In order for an organization to pursue innovative uses of data such as machine learning and artificial intelligence, it must have fully realized proactive uses of data.
The other model, the data hierarchy of needs, describes an organization’s tools, processes and capabilities with respect to data.
At the bottom of the data hierarchy of needs, the most basic capability an organization must have is the ability to move data from a source to a location. This requires a suite of tools called the modern data stack. Once an organization can reliably extract and load data, it is well situated to model and transform it into usable assets for analytics. This enables an organization to hire additional analysts, scaling their data team. It also necessitates the creation of data governance standards as data assets and their usage both proliferate.
Widespread use of data visualization and decision support, i.e. data democratization, is the obvious next step, accompanied by product thinking and the promotion of data literacy. In turn, this will prepare an organization to “activate” data by moving data models back into production and operational systems in order to supply employees and customers with real-time analytics or to automate important business processes.
The ideal time to pursue machine learning is when you’ve picked all of the low(er)-hanging fruit. These foundational steps not only lay the groundwork for sustaining machine learning long-term but are also, in their own right, lower effort, higher reward activities that serve as proofs of concept, generating credibility and buy-in for more complex and riskier data projects like machine learning.
Getting your organization ready
Per the two frameworks we have discussed, the key to getting ready rests on leveraging the power of technological solutions to build a robust data infrastructure —in turn enabling your organization to develop a more proactive and innovative orientation towards data.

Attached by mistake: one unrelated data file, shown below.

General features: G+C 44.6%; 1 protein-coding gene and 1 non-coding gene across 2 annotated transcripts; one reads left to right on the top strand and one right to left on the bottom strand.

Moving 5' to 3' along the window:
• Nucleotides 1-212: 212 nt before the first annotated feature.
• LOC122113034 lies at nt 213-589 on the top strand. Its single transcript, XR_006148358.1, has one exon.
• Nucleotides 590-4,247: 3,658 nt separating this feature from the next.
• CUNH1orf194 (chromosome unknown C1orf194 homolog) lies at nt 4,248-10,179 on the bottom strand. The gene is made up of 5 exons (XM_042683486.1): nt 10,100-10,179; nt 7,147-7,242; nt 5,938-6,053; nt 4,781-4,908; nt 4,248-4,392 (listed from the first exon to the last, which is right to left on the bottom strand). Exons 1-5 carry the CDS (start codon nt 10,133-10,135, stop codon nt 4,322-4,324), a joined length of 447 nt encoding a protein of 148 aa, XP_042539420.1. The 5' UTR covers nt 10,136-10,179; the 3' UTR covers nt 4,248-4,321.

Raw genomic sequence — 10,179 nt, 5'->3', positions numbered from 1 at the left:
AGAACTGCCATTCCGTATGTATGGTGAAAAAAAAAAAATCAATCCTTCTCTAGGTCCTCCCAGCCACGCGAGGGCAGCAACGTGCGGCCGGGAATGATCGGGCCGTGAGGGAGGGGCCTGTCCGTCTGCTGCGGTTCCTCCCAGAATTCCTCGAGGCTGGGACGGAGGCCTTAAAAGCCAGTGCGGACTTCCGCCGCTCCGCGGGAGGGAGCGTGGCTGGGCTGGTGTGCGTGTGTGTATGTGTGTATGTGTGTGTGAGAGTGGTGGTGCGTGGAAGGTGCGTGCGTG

On the technological side, you will need data infrastructure in the form of the following suite of tools:
- A destination that can accommodate large volumes of data, such as a data lake or similar cloud data platform
- A data movement tool to move data from your sources to destination that ideally requires minimal human intervention and engineering time
- A tool to transform data into usable models while using collaboration, version control and other engineering best practices
- A business intelligence platform to produce dashboards and help support the decisions of people across your organization
- A data activation tool to help operationalize and productionize data models by routing them back into operational and production systems
On the organizational side of things, you will need:
- A robust analytics organization including analysts who specialize in understanding the needs of specific departments
- A mature, repeatable process for producing data assets
- Widespread data literacy and the routine use of data to support decisions
- Data engineers who have the bandwidth (and expertise) to support machine learning by bringing models into production
Once these criteria are met, you’re (finally) ready to hire data scientists in earnest and realize the potential of machine learning, artificial intelligence and big data.